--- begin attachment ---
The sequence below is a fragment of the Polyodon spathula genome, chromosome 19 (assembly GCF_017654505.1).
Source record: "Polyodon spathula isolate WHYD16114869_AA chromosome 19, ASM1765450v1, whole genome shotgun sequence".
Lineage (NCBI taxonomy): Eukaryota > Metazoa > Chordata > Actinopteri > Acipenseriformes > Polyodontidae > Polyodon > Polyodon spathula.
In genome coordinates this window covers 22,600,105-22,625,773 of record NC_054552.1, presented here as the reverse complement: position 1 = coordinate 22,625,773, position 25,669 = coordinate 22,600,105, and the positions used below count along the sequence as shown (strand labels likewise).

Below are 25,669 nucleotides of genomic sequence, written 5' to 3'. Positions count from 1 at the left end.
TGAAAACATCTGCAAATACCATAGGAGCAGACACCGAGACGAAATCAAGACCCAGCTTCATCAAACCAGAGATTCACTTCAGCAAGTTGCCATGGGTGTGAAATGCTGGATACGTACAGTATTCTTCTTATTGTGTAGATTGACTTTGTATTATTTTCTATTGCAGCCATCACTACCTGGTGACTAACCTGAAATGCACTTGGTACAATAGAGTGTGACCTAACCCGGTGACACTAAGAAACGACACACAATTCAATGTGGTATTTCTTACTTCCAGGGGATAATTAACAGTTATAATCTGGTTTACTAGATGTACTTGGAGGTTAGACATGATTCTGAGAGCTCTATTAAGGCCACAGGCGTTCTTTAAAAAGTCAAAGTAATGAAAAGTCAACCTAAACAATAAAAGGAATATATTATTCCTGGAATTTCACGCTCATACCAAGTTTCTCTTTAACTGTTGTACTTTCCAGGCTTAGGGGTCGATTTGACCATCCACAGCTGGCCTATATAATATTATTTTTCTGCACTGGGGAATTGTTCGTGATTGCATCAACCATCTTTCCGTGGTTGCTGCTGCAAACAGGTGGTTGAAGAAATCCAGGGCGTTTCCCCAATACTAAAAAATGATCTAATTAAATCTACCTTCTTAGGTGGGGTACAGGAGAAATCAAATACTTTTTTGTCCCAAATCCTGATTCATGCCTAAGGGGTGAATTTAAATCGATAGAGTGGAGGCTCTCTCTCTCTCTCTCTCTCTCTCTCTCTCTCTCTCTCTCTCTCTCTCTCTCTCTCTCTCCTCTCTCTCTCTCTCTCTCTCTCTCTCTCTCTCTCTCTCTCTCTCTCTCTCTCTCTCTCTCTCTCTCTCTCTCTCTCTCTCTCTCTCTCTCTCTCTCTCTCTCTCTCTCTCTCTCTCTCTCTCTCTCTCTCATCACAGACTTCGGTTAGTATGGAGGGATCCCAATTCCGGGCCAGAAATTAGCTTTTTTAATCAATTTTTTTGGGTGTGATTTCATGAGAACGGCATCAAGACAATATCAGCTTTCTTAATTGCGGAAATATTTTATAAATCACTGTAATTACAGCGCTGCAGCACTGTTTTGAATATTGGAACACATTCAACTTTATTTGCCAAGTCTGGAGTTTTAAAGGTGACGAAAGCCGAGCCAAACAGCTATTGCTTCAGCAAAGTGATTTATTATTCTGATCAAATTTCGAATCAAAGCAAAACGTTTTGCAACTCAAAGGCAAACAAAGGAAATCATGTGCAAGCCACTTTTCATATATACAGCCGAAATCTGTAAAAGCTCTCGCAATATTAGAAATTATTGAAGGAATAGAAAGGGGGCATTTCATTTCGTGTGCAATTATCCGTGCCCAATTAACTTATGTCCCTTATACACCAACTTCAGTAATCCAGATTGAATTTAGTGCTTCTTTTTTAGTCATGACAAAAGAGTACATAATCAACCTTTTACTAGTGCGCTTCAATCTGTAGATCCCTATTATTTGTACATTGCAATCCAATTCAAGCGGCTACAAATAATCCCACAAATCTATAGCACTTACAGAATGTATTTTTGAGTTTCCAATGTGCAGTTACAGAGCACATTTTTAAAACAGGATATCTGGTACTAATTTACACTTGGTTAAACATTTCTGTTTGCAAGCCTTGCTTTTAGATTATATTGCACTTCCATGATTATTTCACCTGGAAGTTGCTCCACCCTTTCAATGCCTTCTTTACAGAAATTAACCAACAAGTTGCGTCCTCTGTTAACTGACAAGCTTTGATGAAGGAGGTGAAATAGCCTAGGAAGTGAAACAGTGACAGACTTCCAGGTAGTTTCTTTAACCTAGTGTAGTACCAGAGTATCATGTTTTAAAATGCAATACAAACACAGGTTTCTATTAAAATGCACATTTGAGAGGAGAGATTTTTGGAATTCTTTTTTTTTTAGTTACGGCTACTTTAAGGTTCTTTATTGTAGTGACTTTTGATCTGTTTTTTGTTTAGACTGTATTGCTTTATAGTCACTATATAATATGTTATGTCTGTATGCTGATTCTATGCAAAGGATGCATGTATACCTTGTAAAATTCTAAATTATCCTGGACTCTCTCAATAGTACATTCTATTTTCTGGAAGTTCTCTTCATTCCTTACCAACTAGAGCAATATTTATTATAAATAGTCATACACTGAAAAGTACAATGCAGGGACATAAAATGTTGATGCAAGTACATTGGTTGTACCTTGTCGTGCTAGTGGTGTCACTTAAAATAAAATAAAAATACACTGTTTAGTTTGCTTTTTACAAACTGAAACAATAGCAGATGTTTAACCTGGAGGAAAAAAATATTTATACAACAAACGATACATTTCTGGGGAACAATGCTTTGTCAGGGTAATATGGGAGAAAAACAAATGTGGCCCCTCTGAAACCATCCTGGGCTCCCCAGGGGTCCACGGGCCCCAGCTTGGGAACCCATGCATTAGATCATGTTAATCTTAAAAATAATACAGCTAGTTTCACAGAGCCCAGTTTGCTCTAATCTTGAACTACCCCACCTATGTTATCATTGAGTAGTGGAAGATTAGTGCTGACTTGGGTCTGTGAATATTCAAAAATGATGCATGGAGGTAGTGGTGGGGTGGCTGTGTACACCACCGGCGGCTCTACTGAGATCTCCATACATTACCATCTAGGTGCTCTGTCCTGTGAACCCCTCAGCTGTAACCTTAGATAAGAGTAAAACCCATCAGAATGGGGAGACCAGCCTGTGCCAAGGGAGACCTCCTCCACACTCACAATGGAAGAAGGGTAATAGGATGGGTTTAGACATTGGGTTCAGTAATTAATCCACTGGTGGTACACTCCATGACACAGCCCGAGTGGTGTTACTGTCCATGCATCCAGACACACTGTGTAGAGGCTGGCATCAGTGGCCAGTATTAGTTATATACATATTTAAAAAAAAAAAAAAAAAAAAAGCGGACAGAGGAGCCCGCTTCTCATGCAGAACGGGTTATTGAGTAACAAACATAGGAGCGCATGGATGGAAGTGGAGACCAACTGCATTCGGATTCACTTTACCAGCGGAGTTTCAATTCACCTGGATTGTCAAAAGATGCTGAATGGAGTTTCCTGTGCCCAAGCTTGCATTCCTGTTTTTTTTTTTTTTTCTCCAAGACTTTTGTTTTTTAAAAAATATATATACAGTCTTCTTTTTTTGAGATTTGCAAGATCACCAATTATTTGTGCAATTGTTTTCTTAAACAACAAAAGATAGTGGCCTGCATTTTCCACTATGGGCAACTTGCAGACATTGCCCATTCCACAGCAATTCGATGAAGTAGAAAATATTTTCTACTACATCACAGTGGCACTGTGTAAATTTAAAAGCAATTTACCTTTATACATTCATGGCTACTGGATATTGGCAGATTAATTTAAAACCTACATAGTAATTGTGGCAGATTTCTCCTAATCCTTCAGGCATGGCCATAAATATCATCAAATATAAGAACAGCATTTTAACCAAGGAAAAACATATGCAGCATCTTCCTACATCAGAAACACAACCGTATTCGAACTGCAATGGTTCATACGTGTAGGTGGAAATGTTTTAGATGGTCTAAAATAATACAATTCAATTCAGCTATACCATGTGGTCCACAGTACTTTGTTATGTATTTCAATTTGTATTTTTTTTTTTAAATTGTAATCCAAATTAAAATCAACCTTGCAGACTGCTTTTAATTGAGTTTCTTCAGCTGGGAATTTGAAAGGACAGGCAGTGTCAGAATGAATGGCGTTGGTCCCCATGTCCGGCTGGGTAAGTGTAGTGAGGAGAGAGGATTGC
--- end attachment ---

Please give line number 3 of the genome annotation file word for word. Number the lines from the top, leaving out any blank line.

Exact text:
Lineage (NCBI taxonomy): Eukaryota > Metazoa > Chordata > Actinopteri > Acipenseriformes > Polyodontidae > Polyodon > Polyodon spathula.